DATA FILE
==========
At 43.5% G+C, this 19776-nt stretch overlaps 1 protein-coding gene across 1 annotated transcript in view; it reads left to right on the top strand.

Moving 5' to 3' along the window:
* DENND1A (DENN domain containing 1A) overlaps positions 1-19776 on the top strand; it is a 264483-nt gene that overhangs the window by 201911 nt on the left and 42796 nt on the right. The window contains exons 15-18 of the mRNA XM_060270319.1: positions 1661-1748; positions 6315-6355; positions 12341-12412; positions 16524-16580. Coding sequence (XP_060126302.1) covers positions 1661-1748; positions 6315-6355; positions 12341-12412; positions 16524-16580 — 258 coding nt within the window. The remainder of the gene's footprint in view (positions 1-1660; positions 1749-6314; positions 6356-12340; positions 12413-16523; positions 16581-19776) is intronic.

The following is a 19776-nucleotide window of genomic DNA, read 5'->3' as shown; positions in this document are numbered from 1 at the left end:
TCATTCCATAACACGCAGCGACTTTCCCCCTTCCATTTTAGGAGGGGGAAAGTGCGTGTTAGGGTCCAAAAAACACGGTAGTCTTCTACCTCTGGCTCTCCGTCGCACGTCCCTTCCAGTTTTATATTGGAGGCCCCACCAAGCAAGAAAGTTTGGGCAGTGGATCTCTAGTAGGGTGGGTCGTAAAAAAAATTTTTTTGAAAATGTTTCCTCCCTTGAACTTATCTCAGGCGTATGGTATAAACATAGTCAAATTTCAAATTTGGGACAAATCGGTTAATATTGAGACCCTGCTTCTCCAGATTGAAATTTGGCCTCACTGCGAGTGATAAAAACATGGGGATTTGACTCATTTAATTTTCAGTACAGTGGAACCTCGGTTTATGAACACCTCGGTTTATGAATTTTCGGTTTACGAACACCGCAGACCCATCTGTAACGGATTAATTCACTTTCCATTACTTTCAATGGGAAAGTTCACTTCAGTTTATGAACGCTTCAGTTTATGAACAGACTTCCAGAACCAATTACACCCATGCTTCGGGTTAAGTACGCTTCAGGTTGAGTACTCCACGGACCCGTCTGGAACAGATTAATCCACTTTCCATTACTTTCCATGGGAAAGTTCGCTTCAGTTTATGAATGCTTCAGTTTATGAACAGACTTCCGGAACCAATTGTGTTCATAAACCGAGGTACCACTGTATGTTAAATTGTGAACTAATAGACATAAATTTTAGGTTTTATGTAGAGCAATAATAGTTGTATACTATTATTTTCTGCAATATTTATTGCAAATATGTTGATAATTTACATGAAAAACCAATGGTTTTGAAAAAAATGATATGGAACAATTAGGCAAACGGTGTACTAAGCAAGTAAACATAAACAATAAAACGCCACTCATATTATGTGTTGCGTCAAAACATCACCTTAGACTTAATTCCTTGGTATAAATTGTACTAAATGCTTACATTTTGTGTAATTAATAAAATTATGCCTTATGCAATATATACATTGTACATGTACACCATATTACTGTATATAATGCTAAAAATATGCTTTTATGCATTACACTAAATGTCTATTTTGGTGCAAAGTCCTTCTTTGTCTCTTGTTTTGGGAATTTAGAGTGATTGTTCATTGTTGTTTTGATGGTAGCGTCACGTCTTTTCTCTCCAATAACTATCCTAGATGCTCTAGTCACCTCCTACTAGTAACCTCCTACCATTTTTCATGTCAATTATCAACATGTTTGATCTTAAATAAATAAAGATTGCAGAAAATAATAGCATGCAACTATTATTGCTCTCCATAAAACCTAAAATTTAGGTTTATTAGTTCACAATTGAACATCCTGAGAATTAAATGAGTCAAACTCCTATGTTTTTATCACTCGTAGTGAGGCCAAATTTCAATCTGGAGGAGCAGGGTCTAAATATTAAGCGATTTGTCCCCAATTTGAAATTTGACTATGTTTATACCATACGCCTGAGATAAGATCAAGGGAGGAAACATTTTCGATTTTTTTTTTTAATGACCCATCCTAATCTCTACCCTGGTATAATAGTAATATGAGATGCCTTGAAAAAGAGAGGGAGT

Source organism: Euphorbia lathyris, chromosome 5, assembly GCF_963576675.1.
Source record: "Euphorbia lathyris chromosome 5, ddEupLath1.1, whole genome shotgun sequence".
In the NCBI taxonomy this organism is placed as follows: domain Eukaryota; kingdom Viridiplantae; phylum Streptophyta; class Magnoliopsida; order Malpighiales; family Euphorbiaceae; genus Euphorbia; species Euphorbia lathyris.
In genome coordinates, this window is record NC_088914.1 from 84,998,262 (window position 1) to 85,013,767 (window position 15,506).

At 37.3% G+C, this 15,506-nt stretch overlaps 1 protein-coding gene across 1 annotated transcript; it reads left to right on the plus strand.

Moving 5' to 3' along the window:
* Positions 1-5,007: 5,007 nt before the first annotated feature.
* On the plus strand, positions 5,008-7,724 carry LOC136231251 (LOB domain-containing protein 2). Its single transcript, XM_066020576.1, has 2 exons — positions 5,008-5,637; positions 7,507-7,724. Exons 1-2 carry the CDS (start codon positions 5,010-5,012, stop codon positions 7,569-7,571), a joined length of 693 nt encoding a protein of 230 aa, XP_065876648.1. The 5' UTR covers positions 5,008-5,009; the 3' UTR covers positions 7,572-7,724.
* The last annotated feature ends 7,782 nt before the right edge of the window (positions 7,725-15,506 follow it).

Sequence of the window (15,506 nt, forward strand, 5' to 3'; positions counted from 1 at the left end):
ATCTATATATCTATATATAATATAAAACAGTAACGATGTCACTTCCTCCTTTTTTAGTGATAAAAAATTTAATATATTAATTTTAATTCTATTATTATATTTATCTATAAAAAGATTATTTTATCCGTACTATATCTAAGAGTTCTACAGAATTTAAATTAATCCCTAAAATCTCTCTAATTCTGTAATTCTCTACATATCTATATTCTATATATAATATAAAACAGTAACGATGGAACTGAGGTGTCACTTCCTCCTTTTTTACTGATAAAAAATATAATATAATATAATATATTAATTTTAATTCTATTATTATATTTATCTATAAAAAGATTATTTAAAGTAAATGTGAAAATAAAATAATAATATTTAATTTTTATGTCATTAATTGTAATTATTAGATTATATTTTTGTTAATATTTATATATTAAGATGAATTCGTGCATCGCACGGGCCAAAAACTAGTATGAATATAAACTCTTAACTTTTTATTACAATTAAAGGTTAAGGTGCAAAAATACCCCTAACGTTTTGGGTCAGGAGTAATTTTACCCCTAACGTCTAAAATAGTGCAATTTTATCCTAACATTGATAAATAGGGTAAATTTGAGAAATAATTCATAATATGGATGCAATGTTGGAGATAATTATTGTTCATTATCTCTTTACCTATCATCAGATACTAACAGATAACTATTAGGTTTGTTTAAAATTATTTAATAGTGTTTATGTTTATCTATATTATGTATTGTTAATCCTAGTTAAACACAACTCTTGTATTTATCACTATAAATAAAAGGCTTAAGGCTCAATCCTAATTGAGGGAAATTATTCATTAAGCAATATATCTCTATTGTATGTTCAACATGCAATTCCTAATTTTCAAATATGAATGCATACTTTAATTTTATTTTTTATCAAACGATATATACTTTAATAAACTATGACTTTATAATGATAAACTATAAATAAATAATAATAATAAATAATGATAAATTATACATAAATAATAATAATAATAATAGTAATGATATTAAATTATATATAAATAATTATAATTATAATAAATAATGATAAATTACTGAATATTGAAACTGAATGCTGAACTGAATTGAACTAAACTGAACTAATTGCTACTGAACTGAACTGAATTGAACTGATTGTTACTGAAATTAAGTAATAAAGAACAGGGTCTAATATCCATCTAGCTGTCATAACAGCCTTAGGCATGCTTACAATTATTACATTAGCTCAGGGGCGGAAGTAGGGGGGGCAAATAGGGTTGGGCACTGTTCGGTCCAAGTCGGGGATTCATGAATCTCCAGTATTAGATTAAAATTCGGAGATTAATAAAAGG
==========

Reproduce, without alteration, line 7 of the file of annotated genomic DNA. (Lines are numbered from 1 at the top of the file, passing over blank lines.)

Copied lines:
Source record: "Euphorbia lathyris chromosome 5, ddEupLath1.1, whole genome shotgun sequence".